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Start your meeting by reading from Father Jeremy McKemy’s blog post Acedia: The Two-Faced Demon.
After reading, take 2-3 minutes to write down your initial thoughts about the article.
Then, discuss the following questions as a group, or in smaller groups:
- Fr. Jeremy says that acedia strikes in different ways for everyone — some through activity and others through inactivity. In what situations and when does acedia hit you the hardest?
- How does acedia affect us? It is important to remember God’s saving power in our lives and that none is without hope of remedy. How are we distracting ourselves from this fact? When do you find yourself wasting the most time? How can this time be used restfully?
- If acedia tempts us to restlessness, it can be helpful to recall the words of St. Augustine in his Confessions, “You have made us for yourself, O Lord, and our heart is restless until it rests in you.” When you have you found rest in God in the past?
- Fr. Jeremy lists many remedies to acedia. Which of these is the most important for you to pursue right now?
- Fr. Jeremy also recounts Jean-Claude Larchet’s words that all remedies “should always be accompanied by prayer, which establishes them in God and makes of them not just simply human means.” How can we infuse prayer into our daily work?
Life is rhythmic, and we can notice our patterns if we pay attention. This is why the fathers included Psalm 90 in the Sixth Hour, as acedia often strikes hardest at noon. To defeat the demon of noonday, we should equip ourselves with the tools the Church provides to do so.
In the coming week, write in your notes when you’re falling to acedia — whether through hopelessness or through wasting time — and what led up to that moment. At the end of the day, ask Christ to fill your heart with zeal against this passion and remember the great hope we have in Christ, the Source of all remedies and our great Caretaker.
Here are some other tools:
- Find a short prayer to read every time you’re tempted with distraction. It can be as simple as the Jesus Prayer or “Most Holy Theotokos, save us” or something of your own.
- Every morning, write down what you think your day’s challenges will be, and ask Christ to give you hope during them. At the end of the day, write the silver linings that Christ gave you amidst your struggles, and give Him thanks for that.
- Set a timer on social media or other distractions in your life and give the remaining moments that you would’ve spent on distraction to caring for those in your life. Text and check up on your friends, call your parents, or simply repeat the Jesus Prayer.
Before departing, read the following passage from St. Augustine’s Confessions and afterwards chant or read Psalm 90.
Who will grant it to me to find peace in you? Who will grant me this grace, that you should come into my heart and inebriate it, enabling me to forget the evils that beset me and embrace you, my only good? What are you to me? Have mercy on me, so that I may tell. What indeed am I to you, that you should command me to love you, and grow angry with me if I do not, and threaten me with enormous woes? Is not the failure to love you woe enough in itself? Alas for me! Through your own merciful dealings with me, O Lord my God, tell me what you are to me. Say to my soul, I am your salvation. Say it so that I can hear it. My heart is listening, Lord; open the ears of my heart and say to my soul, I am your salvation. Let me run towards this voice and seize hold of you. Do not hide your face from me: let me die so that I may see it, for not to see it would be death to me indeed.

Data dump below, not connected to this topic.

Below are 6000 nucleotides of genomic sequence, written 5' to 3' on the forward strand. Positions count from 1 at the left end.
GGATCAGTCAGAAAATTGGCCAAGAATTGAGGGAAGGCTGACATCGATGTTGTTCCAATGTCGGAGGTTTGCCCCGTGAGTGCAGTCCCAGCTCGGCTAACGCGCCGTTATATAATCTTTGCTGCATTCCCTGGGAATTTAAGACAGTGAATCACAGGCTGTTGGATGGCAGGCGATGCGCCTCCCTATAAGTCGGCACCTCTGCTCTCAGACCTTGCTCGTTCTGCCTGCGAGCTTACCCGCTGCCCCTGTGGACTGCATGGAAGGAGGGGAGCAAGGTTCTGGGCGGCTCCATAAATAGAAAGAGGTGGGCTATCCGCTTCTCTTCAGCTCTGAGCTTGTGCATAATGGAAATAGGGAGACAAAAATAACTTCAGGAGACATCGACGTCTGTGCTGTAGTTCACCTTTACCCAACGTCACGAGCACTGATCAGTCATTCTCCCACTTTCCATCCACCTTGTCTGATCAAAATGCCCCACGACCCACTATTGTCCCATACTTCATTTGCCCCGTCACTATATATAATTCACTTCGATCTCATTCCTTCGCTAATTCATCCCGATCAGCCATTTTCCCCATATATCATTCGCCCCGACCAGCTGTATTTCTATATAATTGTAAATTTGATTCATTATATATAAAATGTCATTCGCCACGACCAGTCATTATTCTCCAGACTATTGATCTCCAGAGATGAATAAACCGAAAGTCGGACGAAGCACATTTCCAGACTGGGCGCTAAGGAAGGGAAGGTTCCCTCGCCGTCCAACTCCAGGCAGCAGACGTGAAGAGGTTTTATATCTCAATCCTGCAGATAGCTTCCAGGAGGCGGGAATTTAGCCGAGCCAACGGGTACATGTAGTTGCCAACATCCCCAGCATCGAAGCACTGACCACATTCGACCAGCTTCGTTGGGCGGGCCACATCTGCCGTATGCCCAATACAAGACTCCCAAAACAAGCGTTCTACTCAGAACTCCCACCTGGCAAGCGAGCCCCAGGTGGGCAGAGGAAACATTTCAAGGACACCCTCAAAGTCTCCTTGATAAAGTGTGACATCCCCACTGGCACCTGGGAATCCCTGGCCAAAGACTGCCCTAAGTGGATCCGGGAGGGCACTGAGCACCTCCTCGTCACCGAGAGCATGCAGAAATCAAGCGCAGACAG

St. Augustine’s Confessions
He that dwelleth in the help of the Most High shall abide in the shelter of the God of heaven.
He shall say unto the Lord: Thou art my helper and my refuge. He is my God, and I will hope in Him.
For He shall deliver thee from the snare of the hunters and from every troubling word.
With His shoulders will He overshadow thee, and under His wings shalt thou have hope.
With a shield will His truth encompass thee; thou shalt not be afraid for the terror by night, nor for the arrow that flieth by day,
Nor for the thing that walketh in darkness, nor for the mishap and demon of noonday.
A thousand shall fall at thy side, and ten thousand at thy right hand, but unto thee shall it not come nigh.
Only with thine eyes shalt thou behold, and thou shalt see the reward of sinners.
For Thou, O Lord, art my hope. Thou madest the Most High thy refuge;
No evils shall come nigh thee, and no scourge shall draw nigh unto thy dwelling.
For He shall give His angels charge over thee, to keep thee in all thy ways.
On their hands shall they bear thee up, lest at any time thou dash thy foot against a stone.
Upon the asp and basilisk shalt thou tread, and thou shalt trample upon the lion and dragon.
For he hath set his hope on Me, and I will deliver him; I will shelter him because he hath known My name.
He shall cry unto Me, and I will hearken unto him. I am with him in affliction, and I will rescue him and glorify him.
With length of days will I satisfy him, and I will show him My salvation.